Southern Queensland feed grain markets are likely to absorb downgraded feed grains after recent heavy rains across southern NSW. However, the extent of the downgrading is unclear and buyers are lining up to own the downgraded supplies following the poor northern winter crop harvest.
Darling Downs stockfeed wheat and feed barley lowers drifted lower last week as buyers wait for the downgraded grain to appear, but prices continue to hold the well-established ranges. Stockfeed wheat quotes fell by $4 to $320 delivered Downs markets while F1 feed barley lost $3 to $315. Stockfeed wheat is maintaining the $320 to $320 price range that’s been in place since the widespread October summer crop plantings rain, with barley holding a $5 to $7 discount to wheat.
New crop sorghum prices were little changed last week at $262 Darling Downs markets.
It’s likely to be some weeks until the extent of the downgrading from the recent rain on the southern grain crops becomes clearer, but demand for downgraded grain will be strong.
Last week, ABARES lowered its forecast of the Australian wheat crop to 20.3 million tonnes, down from last year’s bin-buster of 35.1 million tonnes. Queensland’s wheat crop was forecast at just 735,000 tonnes, which would be the smallest in 15 years, if realised.
NSW winter harvest was also devastated by the poor season. ABARES pegged the NSW wheat crop at 4.78mt, the smallest in a decade.
Many traders believe it’s likely to be well short of this. Graincorp said they had only received 1.6mt of grain deliveries in the first week of December, with most of the state’s harvest already finished.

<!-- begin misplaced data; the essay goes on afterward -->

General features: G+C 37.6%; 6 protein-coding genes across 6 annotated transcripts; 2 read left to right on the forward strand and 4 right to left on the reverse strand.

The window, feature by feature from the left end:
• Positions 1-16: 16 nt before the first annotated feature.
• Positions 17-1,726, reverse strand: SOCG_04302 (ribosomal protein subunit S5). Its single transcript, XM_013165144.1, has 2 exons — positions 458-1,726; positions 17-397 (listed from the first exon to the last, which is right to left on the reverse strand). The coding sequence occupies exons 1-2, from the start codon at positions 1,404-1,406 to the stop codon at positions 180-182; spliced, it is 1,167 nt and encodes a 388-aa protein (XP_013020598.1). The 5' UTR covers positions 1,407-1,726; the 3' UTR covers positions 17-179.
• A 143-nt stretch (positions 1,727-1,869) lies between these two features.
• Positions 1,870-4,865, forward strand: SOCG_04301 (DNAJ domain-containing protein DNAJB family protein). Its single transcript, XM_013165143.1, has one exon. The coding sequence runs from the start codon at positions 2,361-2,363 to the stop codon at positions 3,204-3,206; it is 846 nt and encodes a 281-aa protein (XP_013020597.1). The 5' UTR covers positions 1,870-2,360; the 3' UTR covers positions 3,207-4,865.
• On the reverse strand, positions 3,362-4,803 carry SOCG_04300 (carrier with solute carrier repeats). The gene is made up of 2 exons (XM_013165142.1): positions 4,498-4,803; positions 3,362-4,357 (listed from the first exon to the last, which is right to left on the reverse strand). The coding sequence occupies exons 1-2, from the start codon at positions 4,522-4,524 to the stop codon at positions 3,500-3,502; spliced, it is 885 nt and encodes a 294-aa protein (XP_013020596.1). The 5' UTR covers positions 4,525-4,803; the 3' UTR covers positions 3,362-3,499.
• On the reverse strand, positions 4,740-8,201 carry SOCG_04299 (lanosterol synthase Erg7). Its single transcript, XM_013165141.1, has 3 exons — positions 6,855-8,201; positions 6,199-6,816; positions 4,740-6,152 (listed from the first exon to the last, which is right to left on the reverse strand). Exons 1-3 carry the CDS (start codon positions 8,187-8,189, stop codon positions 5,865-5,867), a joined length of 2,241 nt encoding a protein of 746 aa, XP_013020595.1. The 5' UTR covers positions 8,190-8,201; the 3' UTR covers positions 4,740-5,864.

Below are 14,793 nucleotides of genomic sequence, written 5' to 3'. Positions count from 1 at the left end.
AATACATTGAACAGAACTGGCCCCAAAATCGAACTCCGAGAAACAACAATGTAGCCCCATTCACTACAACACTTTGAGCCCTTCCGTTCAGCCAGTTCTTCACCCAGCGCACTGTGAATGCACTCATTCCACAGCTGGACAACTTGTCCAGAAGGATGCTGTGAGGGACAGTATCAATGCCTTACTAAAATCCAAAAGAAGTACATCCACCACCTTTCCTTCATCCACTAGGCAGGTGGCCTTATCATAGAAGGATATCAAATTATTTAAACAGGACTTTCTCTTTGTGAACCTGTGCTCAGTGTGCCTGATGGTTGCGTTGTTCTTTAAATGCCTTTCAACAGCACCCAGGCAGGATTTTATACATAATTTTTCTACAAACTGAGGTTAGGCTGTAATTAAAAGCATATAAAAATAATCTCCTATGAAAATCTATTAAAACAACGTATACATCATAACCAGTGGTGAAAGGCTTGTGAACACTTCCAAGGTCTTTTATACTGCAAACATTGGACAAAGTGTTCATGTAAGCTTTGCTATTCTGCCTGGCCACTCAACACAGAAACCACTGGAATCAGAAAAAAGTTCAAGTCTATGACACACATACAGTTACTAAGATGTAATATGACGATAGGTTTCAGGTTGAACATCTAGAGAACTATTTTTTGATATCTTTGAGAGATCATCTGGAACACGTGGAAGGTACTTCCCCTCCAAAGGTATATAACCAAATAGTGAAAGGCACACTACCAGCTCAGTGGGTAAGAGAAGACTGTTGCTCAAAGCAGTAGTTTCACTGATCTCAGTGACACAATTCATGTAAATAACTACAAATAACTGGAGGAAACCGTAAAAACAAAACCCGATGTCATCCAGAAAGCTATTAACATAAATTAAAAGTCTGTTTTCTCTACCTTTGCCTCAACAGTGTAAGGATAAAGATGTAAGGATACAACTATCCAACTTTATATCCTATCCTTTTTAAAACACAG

Despite the sharply smaller winter grain supplies, domestic feed grain demand remains robust as seen by the near record numbers on cattle in feedlots.
It comes as no surprise that buyers are lining up to secure ownership of any downgraded grain in southern NSW after the torrential rain in late November.
In the medium term, northern feed grain buyers are looking at the upcoming sorghum harvest to ease the supply deficit inflicted by the poor winter crop. ABARES is forecasting an Australian sorghum crop of 2mt, which would be the biggest crop in four seasons.
Recent rains have boosted summer crop prospects but farmers will be looking for more rain in early 2018, to finish these crops.
Global grain markets continue to struggle with abundant wheat supplies, and there is no sign of these easing.
Last week, the Canadian government crop forecaster raised its forecast of the 2017/18 wheat harvest to 30mt. This is 3mt above the USDA’s latest forecast. The bigger Canadian crop reinforces the view that competition for exports in the 17/18 season will remain fierce.
Asian buyers are maximising Black Sea wheat imports and limiting the intake of Australian wheat the higher protein grades for blending. Australian wheat exporters are struggling to uncover routine Asian export demand considering the abundance of global supplies.